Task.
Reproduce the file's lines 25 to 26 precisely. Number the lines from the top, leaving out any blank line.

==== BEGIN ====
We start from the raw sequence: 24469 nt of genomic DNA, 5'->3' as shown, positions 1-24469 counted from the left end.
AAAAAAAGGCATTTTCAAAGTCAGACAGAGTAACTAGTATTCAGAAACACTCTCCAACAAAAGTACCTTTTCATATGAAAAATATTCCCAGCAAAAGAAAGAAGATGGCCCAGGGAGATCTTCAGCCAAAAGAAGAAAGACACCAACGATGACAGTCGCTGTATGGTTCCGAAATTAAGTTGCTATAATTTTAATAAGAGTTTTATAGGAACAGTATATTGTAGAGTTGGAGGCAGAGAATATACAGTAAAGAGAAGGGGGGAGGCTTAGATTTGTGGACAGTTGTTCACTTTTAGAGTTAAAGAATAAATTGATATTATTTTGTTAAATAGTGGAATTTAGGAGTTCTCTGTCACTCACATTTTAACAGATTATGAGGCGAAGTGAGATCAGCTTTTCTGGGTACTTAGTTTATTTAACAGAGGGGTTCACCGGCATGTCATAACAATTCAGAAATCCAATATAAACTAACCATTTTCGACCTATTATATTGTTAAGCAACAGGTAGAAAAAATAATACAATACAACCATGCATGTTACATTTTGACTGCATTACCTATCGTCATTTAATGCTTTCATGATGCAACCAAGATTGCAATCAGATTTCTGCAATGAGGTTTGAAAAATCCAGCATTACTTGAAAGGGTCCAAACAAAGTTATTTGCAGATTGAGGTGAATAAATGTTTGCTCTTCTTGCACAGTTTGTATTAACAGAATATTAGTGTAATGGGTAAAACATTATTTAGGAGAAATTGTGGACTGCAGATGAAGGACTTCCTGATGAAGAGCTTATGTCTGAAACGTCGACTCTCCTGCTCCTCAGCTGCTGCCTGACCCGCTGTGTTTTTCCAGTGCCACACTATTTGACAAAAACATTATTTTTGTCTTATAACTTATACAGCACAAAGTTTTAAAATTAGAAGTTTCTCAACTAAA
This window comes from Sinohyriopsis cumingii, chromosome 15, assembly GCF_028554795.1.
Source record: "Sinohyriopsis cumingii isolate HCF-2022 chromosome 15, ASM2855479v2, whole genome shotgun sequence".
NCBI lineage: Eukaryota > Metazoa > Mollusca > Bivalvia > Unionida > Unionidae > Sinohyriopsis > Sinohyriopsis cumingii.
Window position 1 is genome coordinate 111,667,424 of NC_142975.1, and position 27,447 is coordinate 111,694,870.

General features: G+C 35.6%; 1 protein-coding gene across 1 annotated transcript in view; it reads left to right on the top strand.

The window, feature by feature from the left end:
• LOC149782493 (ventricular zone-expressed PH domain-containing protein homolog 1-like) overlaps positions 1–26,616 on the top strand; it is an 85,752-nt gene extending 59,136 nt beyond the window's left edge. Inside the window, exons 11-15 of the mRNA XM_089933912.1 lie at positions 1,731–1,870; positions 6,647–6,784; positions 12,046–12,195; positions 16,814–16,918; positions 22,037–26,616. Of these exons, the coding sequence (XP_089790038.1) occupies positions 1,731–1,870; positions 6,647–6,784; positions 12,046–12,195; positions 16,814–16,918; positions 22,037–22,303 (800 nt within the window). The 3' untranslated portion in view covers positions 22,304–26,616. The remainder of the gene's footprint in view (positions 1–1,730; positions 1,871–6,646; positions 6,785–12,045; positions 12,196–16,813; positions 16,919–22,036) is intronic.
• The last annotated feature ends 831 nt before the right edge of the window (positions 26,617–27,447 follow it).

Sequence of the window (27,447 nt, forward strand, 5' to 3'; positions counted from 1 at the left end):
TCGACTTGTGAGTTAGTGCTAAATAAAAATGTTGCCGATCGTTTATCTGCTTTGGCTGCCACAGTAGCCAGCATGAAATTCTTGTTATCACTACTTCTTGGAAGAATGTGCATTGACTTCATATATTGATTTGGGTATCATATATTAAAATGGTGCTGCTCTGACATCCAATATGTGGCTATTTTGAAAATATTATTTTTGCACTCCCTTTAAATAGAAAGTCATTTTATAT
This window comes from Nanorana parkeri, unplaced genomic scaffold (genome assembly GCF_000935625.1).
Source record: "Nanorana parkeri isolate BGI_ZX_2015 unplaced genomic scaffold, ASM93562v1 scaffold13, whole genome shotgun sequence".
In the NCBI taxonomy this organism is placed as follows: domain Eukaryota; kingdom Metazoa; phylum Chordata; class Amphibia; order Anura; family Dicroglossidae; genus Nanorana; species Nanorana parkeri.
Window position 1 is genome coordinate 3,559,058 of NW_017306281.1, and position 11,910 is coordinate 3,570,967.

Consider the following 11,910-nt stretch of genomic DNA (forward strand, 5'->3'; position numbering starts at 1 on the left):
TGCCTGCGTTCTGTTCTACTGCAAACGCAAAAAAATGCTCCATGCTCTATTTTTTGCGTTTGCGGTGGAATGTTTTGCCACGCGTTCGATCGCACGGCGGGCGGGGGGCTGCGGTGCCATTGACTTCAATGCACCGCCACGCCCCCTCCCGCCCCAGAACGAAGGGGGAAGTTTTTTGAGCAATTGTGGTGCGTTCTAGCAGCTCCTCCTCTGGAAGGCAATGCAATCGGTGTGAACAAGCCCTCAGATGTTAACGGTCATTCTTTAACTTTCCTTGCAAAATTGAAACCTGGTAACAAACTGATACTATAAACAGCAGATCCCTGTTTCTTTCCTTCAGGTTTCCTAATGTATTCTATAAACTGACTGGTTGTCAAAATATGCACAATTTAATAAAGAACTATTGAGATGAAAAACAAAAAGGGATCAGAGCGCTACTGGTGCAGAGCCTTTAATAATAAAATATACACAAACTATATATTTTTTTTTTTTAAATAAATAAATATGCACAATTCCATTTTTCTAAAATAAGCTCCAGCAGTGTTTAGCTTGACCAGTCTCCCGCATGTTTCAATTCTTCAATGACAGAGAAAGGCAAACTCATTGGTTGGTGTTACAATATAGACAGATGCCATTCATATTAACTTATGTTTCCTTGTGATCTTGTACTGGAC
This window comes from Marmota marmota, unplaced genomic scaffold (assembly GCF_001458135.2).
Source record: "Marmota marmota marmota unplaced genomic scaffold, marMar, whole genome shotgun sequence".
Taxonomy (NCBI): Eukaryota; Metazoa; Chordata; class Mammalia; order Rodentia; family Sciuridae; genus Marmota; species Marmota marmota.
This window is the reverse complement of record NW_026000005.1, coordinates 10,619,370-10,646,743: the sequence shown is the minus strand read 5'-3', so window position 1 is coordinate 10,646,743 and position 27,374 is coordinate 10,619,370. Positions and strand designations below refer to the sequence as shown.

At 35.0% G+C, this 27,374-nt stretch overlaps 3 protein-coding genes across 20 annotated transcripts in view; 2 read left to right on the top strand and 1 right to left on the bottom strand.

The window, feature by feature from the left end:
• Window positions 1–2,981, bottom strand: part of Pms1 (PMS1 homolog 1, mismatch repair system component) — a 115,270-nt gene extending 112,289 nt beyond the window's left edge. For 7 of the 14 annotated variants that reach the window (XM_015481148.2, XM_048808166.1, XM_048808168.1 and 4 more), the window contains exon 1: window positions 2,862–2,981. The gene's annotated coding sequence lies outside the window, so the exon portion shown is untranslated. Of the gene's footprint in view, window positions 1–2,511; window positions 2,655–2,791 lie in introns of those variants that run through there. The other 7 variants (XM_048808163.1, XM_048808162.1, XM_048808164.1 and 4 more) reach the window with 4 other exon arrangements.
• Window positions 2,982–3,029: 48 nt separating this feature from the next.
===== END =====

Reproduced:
• Window positions 1–2,981, bottom strand: part of Pms1 (PMS1 homolog 1, mismatch repair system component) — a 115,270-nt gene extending 112,289 nt beyond the window's left edge. For 7 of the 14 annotated variants that reach the window (XM_015481148.2, XM_048808166.1, XM_048808168.1 and 4 more), the window contains exon 1: window positions 2,862–2,981. The gene's annotated coding sequence lies outside the window, so the exon portion shown is untranslated. Of the gene's footprint in view, window positions 1–2,511; window positions 2,655–2,791 lie in introns of those variants that run through there. The other 7 variants (XM_048808163.1, XM_048808162.1, XM_048808164.1 and 4 more) reach the window with 4 other exon arrangements.
• Window positions 2,982–3,029: 48 nt separating this feature from the next.